The “Elite” Gap

With the grace of hindsight, it’s nice to reflect on the Broner vs. Porter fight, a fight that means so much for the welterweight division following Guerrero vs. Thurman back in March simply because of the exciting matchup, AND two more candidates that thin the pool for the latter half of the year’s big fights. It was a contest that uncovered a tantalizing story of styles that just breeds so much speculation for how the rest of 2015 will turn out for even more exciting matchups. In the business of boxing, this is all I agree with. If the illuminati of the sport are cashing in by meticulously making deals to make stylistically alluring matchups like we had on Saturday night, then more power to them.

I might be skipping ahead though. I meant to start this article with: “This was Broner’s fight to win, yet Porter’s growth and dedication to the craft might hint of a higher ceiling for Showtime.” Sorry, long ass headline haha. But it’s true. The fight on paper was too good. A hungry infighter with fast feet and rising confidence against a loud mouth shooter that people love to watch to get hit in the mouth. It was bound to be a good time. And it was. It was massively satisfying to see Porter with a new, massively improved jab. A jab that was underrated, not yet talked about in my world of boxing, but was fast, fierce, and punishing. It demeaned whatever confidence Broner had to basically nothing. Typically the first to shoot, Broner became obviously gun-shy after Porter connected numerous times early, and Broner had no choice in his small, small mind (which makes Mayweather look so much better) but to hold and just hold. Porter improved a lot since Kell Brook, and he deserved that win wholeheartedly. Broner must re-examine his goals and see if he really wants this because the root of his motivation will inform his performance. And that’s the difference between him and his so-called big brother.

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And this is what I wanted to write about today, this gap. The gap that existed between the fight that happened last Saturday and the night of May 2nd (yes, I’m sorry, I’m still talking about MayPac). Unpacking each of the fight’s moments and looking back to Mayweather vs. Pacquiao and then further back to fights of the 70’s and 80’s — when holding wasn’t a primary strategy — showed me really how far we’ve come (or fallen, depending on your perspective) from matchups of elite talents of the past. Without diving to deep in my Hearns, Arguello, Chavez Sr. pilgrimages, I actually felt as if Porter’s win was a testament to the Church of Infighting. The church of Eddie Futch. The church of motivation, perseverance, infliction of punishment, fists, sweat, blood, and bone. Porter won from the opening bell and though today’s outboxer has high affinity for defense, Porter’s offense, though messy at times, consistently overcame, which is hard to accomplish in today’s defense-heavy boxing sport.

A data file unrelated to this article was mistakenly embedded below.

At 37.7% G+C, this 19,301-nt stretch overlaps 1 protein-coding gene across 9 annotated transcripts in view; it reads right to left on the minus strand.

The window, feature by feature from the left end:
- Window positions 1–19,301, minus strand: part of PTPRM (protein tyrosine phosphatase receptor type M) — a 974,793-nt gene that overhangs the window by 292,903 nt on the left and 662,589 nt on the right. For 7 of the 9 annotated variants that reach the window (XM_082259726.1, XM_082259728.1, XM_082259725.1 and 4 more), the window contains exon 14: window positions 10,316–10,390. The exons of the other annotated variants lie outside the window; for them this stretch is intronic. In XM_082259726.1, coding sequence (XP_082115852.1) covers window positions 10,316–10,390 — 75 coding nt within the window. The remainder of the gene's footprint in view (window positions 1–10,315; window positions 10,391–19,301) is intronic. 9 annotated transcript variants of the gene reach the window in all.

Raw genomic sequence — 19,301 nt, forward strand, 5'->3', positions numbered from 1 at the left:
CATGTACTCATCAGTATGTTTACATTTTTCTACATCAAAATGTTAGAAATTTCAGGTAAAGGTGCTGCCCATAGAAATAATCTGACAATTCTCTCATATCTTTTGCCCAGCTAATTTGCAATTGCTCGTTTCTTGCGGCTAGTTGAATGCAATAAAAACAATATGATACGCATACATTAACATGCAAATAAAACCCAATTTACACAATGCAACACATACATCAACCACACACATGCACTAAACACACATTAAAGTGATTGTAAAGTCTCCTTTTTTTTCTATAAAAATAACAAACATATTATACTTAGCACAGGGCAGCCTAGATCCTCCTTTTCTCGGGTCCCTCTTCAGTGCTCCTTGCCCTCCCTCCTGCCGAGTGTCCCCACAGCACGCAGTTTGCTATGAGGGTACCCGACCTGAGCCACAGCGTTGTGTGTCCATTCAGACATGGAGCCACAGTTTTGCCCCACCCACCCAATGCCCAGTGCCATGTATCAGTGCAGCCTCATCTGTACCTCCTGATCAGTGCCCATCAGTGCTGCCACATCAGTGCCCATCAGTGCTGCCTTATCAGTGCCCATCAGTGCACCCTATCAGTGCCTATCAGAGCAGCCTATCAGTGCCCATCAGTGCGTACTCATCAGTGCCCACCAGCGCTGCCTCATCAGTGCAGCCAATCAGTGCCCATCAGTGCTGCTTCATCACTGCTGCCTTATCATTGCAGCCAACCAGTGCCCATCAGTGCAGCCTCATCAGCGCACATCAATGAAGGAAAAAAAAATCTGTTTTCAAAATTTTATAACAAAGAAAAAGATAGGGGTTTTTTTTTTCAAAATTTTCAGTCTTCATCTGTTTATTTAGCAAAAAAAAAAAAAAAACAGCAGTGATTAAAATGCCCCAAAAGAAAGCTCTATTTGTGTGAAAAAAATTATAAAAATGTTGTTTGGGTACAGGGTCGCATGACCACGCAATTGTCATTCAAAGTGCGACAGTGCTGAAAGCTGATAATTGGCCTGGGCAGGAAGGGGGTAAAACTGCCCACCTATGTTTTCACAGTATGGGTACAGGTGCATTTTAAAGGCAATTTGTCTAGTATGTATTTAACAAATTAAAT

However, that 12-round knockdown reminded me of how fickle my faith in the Church of Infighting can be. With some body-blow investments throughout the rounds, The Problem’s perfect left hook (fast, explosive, and whip-lashing) could have had high-drama reminiscent of fights of the past. Porter’s massive preparation feigns the fact that a champion outboxer who might have laid down some brickwork bodywork in earlier rounds might have walked away with a stunning and memorable 12th round KO. A mere jester in the Order of Outboxing, Adrien Broner lost that fight (especially after not capitalizing on that KD, and foolishly trying to repeat the magic of that left hook) but in my eyes redeemed (yes, redeemed) his place among other welterweights/jr. welterweights and I do believe that this makes him still a good matchup with many in this range of weight divisions. His weight seems optimal around 144 so I would put his name in with Amir Khan, Chris Algieri, Provodnikov, Brandon Rios. Screen Shot 2015-06-23 at 10.07.08 PM But what of the rest of the welterweight class? How does this fight move things around? I’ll make some speculations to contribute to the boxing world after my long winded treatise. Working backwards from Mayweather, I believe his next matchup is nobody. I feel like he’s likely to skip out a fight in 2015 to enjoy his rest. Mayweather’s not going to venture up in weight, looping in names like Miguel Cotto, coming of a good-looking win, and the likes of Canelo, still bitter and probably even more so now as he is quickly aging out of that weight class, or Triple G, who he’d rather let the pundits continue to speculate.

I think Kell Brook would do well giving Shawn Porter a rematch. Keith Thurman is in a must-win scenario against the Monk, my favorite, Luis Collazo. But you know, Luis just has a way, I know it, a way of making people look bad. I predict Thurman will remain hustling against the middle class. I know this is crazy, but he’s a good gatekeeper for the elites, to be honest. (Hey, I’m just speculating.) I think Andre Berto could come back and splash some cold water on Amir Khan if he’s waiting, and this new shit with Bradley vs. Vargas just adds more pesto to the mix. Porter vs. Marquez. I don’t even know! My matchup juju is a flutter! All I know is that no one right now is a good matchup for Floyd.

Except for a healthy Pacquiao. 😉 LOL

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